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UK says Moscow is plotting to install a pro-Russian leader in Ukraine


According to British assessment, Russian planners are considering installing a former member of Ukraine’s parliament named Yevgeniy Murayev to lead a pro-Kremlin puppet government in Kyiv. A former member of the Russia-backed Party of Regions, Mr. Murayev is now the head of a political party called Nashi, which belongs to a group of parties opposed to Ukraine’s pro-Western parties. Last September, a large banner with his photo was hung on the facade of the Union of Trade Unions building on Kyiv’s Independence Square with the slogan “This is our land”.

In a recent Facebook post, he accused the current government in Kyiv of selling out the US, which he said was inciting war hysteria to gain financial rewards from arms sales.

“The hawks are looking forward to a feast,” he wrote.

It is unclear from the British statement whether Russia informed Mr. Murayev that he was being viewed as a possible future leader of Ukraine. But after a journalist for a British newspaper tipped him off about the revelations, he posted a photo of himself on Facebook posing as James Bond with the comment, “More details tomorrow.”

Russian spies maintain extensive spy networks in Ukraine, and contacts between Ukrainian officials and intelligence officers are not uncommon, according to Ukrainian and Western security officials.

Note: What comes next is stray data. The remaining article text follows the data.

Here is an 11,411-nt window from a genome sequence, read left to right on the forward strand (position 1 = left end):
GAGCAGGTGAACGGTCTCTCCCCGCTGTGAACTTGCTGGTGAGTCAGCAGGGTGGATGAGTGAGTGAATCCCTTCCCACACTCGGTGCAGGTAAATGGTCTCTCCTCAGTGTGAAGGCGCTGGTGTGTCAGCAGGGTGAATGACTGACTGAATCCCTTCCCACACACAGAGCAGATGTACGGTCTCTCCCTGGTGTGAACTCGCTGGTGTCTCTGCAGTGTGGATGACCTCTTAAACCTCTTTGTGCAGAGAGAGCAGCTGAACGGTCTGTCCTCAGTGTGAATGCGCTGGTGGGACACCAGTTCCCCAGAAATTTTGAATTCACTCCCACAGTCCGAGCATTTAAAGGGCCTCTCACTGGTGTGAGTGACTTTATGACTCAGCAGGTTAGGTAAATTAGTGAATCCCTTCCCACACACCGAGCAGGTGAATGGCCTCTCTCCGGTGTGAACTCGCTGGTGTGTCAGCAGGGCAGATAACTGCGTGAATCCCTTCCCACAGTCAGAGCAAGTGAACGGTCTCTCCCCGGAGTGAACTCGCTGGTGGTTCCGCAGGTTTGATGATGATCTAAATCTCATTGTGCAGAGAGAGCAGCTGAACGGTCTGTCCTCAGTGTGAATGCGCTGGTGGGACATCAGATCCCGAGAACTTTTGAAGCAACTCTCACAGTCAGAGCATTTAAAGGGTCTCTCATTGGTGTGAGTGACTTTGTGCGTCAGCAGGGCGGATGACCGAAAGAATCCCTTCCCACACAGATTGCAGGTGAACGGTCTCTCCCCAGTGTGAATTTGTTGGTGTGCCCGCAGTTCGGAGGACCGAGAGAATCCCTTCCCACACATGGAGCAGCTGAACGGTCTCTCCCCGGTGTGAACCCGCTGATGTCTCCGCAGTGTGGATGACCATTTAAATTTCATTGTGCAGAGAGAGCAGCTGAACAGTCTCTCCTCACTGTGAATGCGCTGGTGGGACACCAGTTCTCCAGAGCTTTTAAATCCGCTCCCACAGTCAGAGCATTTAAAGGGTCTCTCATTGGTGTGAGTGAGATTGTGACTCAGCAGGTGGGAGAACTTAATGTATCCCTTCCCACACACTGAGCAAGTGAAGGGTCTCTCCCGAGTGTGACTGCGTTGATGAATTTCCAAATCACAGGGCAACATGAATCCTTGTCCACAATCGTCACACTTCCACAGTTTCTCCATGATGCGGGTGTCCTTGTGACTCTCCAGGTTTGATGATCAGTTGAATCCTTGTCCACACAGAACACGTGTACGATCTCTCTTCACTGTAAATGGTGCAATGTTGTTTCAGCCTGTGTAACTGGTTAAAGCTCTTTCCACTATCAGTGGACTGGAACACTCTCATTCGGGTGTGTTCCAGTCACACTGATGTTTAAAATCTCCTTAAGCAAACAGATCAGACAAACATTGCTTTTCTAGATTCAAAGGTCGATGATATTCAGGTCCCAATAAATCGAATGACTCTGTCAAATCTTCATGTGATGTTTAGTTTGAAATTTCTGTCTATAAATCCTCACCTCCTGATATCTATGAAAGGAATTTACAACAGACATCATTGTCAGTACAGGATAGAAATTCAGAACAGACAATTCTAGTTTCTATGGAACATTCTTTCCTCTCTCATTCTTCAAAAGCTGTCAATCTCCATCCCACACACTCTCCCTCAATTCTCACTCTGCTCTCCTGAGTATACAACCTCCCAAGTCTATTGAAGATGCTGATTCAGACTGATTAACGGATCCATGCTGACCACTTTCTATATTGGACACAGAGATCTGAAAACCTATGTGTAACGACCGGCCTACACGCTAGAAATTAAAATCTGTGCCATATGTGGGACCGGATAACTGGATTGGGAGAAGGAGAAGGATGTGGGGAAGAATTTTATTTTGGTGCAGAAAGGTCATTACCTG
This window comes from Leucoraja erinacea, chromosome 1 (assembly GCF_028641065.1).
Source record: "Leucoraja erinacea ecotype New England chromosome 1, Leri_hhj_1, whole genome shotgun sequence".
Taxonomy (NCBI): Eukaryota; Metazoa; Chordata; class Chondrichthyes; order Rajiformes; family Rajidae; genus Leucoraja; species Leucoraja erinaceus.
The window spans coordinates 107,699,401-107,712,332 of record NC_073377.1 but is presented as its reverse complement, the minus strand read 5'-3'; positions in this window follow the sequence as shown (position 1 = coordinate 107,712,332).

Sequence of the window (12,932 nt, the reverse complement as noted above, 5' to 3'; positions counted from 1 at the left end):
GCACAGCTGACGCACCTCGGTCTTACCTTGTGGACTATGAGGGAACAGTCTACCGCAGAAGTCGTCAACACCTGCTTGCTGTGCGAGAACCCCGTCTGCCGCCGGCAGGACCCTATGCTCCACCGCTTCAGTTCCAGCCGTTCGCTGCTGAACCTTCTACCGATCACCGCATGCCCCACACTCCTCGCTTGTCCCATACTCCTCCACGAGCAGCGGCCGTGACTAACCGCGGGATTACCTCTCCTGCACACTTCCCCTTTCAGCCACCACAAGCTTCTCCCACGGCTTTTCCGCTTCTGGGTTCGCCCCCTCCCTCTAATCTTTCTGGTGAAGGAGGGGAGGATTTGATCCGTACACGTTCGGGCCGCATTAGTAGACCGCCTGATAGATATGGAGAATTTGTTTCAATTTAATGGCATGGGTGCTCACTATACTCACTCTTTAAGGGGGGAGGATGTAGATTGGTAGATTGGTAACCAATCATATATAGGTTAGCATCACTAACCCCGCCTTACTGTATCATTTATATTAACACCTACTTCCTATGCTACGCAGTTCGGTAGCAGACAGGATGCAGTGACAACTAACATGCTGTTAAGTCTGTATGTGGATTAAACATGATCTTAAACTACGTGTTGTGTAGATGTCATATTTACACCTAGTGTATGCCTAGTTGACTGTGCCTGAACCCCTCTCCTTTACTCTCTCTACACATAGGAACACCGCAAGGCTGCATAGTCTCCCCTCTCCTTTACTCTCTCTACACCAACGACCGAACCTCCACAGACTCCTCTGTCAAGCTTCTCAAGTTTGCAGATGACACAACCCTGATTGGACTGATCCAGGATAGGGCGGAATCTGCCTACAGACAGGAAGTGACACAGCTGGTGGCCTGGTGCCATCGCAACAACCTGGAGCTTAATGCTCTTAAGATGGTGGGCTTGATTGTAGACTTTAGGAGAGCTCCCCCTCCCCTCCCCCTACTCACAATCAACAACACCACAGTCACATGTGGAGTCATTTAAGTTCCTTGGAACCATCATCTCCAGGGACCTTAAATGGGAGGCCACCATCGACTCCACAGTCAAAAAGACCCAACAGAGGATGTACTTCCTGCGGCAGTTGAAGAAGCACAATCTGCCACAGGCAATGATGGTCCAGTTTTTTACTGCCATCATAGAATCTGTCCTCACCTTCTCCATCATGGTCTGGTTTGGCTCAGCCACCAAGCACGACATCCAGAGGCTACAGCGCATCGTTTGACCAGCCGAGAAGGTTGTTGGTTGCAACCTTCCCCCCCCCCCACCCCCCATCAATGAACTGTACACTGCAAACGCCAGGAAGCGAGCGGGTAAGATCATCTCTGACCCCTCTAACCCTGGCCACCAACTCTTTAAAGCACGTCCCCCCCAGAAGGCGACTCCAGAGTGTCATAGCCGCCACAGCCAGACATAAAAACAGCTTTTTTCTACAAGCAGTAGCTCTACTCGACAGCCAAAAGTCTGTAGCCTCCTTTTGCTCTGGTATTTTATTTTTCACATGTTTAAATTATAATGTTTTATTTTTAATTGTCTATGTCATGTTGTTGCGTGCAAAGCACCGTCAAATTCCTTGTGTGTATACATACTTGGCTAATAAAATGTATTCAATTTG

All four other Ukrainians named in the statement held senior positions in the Ukrainian government and worked closely with Paul Manafort, former President Donald J. Trump’s campaign manager, when he was. political advisor to the Russian-backed former president of Ukraine, Viktor F. Yanukovych. After Mr. Yanukovych’s government collapsed in 2014, they fled to Russia.

One of those named, Vladimir Sivkovich, was among four Ukrainians targeted last week with sanctions of the US Treasury Department because of their relationship with Russia’s efforts to destabilize Ukraine.

If the British assessment is correct, this would not be the first time the Kremlin has attempted to install a pro-Russian leader or interfere in the Ukrainian government. In 2004, Russia’s attempts to cheat a presidential election set off the so-called Orange Revolution, prompting the election to be replayed, leading to the defeat of Yanukovych, the Kremlin’s nominee. bias.



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